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CLEAR FILM that is archival, pigment inkjet compatible, and in of itself can be a final product? Is there such a thing?

problem: I've been calling art stores as well as photography stores, paper stores, film manufacturers, printer companies -- nobody seems to know if there is such a thing as printing onto clear plastic film as a final product. Everyone says their products are meant for transferring or negatives etc. (I tried printing on non-coated Mylar D, and the ink just beads off.)

goal: What I have been creating are art pieces on clear transfer film and selling them. I print on them, I paint on them, I apply reflective & dichroic materials on them, and layer them on top of each other; I manipulate the art pieces in every interesting way I possibly can. My collectors and potential clients want to be assured that my pieces will have a long lasting quality to them. I want to be able to give all of the correct information rather than "I don't know".

my materials: I use a canon ipf8400 with archival fine art pigment inks. I just need a clear film that is also archival. Or something as close as possible to being the most durable, long lasting material available that is inkjet compatible. There has to be something out there? Or at least a protective clear spray or finish? I can't be the only one interested in creating artwork with transparent qualities? I have been using transfer film, 4ml thick. Does anyone have any tips at all to help me think in the right direction?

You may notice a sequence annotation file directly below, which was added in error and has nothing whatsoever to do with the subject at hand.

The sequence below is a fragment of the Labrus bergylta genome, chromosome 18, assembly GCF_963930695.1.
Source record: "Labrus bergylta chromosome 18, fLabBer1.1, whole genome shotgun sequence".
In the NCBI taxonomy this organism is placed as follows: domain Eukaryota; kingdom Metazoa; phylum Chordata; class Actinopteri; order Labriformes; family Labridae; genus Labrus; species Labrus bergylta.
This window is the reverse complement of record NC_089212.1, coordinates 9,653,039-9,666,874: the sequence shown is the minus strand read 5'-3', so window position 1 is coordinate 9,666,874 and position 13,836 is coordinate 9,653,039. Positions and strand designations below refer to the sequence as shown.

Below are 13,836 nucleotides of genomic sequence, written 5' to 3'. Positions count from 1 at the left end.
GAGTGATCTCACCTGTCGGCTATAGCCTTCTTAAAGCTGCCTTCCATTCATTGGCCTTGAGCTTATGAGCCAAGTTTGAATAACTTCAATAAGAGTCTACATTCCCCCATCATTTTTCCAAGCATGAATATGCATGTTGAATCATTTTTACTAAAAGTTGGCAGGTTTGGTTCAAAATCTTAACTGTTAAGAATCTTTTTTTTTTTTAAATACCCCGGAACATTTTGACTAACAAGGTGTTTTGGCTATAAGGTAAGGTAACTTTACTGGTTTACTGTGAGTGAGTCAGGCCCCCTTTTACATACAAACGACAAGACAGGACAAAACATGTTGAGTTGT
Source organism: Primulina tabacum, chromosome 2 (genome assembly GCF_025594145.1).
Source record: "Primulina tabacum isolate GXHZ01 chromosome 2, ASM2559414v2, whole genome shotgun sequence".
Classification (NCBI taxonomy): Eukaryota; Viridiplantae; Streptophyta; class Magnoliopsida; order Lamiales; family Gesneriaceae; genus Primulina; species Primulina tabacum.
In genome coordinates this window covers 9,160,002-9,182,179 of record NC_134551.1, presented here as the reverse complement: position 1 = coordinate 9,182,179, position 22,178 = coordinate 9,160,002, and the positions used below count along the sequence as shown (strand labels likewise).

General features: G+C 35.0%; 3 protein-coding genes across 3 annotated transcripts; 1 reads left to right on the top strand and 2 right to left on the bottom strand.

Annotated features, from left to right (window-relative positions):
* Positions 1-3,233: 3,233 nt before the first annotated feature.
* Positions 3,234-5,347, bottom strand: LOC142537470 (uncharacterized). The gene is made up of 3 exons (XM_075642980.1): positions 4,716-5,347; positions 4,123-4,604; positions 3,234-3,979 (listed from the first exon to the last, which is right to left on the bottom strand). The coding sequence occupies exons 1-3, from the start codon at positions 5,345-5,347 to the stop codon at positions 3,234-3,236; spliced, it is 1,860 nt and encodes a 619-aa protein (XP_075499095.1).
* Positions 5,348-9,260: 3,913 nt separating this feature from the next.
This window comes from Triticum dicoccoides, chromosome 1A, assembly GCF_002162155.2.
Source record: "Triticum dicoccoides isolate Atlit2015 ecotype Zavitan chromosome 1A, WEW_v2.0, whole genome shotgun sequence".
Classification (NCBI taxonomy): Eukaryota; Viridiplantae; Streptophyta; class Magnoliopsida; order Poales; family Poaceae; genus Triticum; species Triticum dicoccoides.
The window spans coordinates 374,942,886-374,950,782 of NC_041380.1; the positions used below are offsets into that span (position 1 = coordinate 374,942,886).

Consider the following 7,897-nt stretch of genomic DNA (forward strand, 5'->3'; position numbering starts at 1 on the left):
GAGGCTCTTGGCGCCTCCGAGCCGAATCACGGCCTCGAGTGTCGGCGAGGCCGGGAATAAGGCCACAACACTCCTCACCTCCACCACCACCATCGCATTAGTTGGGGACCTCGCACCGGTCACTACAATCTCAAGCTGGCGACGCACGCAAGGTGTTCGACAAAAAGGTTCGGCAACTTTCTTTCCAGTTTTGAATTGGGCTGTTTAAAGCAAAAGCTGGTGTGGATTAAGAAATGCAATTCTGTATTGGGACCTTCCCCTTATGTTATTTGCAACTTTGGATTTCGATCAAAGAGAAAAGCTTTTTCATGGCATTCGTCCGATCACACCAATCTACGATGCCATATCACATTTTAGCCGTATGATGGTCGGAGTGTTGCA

question: Is there such a thing as a Clear Film that is archival, pigment inkjet compatible, and in of itself can be a final product? Or what is the closest I can possibly get to that?

Wired_Mist1 year ago

Maybe this?

https://www.instructables.com/id/Professional-Looki...

Use a Color Laser printer (or any copying shop) to print your Design onto a Overhead Transparency !

Just be sure to mirror the design so when you look at it through the protective plastic it will look right. You will then need to glue something to the back of it to keep the toner from scraping off. Maybe use two sheets and some clear glue for see throuh?

I go against my usual judgement here and assume this is a real question and not the first step of a spam round.

Printing on tansparent film is no problem anymore with ink jets.
But as you already noticed it is next to impossible to find information on the product itself in terms of UV stability, staying soft and flexible or discoloration.
Photo paper is often the best choice for a long lasting impression but useless as you need it to be transparent.

A bit of background info:
The foil consists of several layers.
1. The actual foil.
2. A layer to bond to a semi "soakable" material.
3. The soakable layer to take the ink.
4. A finnishing layer that partially bond with the ink to help fixing it place.

In most cases you can see and feel the "right" side as is a bit rough and looks less glossy.
Check the transperacy films made by HP and maybe contact them in regards to expected life time.

In my days of daily experiments I tried glass sheets with mixed results.
One of my rinters had a drawer for printing on DVD's directly and I misused it to feed thin glass shetts into the printer.
The actual print medium on it was several layers of gum arabic solution as used for making your own acrylic paint.
Gum arabic dissolves good in water but very bad in alcohol, so not every ink worked as expected as the alcohol based ones would not soak into the gum.
But it might be worth a test on your end, even if you just try a drop directly from the ink tank with a paint brush.